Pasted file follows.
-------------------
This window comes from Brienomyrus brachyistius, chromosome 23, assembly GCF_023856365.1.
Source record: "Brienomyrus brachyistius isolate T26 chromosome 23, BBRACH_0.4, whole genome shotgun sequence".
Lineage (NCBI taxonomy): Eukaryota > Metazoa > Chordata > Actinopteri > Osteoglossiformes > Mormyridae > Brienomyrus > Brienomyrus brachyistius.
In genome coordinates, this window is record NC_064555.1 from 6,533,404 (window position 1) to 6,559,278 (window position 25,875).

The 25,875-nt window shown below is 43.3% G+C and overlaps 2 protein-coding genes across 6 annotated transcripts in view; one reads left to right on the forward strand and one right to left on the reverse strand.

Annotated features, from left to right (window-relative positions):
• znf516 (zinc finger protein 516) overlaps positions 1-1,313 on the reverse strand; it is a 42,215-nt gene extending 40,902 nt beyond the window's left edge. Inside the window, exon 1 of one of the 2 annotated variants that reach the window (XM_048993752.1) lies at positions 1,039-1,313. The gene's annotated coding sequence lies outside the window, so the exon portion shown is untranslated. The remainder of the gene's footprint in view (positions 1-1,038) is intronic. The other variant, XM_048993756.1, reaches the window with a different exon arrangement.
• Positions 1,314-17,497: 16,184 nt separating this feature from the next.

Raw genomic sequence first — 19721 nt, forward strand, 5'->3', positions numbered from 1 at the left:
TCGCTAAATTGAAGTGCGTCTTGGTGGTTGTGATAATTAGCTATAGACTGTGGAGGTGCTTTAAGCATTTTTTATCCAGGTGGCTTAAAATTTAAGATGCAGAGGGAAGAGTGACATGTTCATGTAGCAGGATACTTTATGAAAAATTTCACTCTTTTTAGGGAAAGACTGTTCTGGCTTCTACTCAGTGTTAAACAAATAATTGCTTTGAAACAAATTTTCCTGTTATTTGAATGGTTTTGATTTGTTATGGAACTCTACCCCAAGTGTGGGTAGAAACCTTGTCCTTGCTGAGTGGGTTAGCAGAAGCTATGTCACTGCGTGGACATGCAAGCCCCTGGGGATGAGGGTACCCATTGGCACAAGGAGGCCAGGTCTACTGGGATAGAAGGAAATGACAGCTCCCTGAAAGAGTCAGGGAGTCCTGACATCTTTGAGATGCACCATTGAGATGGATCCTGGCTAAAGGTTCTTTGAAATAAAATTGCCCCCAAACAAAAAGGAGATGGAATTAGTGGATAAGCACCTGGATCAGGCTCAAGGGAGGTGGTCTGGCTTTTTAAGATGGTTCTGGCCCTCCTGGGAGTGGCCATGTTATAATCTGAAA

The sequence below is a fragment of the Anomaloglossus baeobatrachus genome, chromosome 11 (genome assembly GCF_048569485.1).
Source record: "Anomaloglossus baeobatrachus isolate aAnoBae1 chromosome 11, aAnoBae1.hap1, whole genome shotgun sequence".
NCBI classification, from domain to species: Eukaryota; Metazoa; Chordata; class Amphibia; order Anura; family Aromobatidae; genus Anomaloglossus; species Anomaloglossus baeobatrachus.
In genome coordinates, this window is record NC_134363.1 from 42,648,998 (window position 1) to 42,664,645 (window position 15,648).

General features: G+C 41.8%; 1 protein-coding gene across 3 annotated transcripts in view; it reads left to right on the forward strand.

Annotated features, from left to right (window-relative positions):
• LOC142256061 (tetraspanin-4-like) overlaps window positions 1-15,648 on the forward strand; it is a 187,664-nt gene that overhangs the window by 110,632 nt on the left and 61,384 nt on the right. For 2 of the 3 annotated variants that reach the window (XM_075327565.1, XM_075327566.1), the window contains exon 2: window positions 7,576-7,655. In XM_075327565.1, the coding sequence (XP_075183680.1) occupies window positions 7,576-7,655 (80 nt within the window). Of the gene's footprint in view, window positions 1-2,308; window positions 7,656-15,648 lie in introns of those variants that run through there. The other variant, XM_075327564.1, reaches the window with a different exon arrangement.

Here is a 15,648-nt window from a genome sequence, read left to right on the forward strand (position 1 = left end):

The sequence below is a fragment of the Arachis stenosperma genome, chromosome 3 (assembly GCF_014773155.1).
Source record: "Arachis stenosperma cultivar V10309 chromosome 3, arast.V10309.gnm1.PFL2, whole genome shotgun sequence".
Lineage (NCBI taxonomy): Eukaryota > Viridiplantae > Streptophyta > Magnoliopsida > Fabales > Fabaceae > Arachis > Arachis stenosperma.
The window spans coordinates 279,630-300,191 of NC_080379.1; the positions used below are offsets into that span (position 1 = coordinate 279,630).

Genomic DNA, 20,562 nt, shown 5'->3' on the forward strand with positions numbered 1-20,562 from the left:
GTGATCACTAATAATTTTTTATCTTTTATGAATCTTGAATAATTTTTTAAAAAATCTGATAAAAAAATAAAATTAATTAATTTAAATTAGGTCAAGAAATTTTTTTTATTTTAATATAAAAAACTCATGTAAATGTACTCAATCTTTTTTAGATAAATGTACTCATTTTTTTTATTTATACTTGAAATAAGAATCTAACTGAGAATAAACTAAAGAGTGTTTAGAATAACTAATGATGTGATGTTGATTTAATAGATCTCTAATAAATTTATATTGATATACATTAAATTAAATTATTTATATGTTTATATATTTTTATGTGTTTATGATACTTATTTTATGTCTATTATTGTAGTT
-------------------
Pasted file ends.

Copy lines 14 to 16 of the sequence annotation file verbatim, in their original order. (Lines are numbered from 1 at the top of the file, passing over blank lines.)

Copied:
In genome coordinates, this window is record NC_134363.1 from 42,648,998 (window position 1) to 42,664,645 (window position 15,648).

General features: G+C 41.8%; 1 protein-coding gene across 3 annotated transcripts in view; it reads left to right on the forward strand.

Annotated features, from left to right (window-relative positions):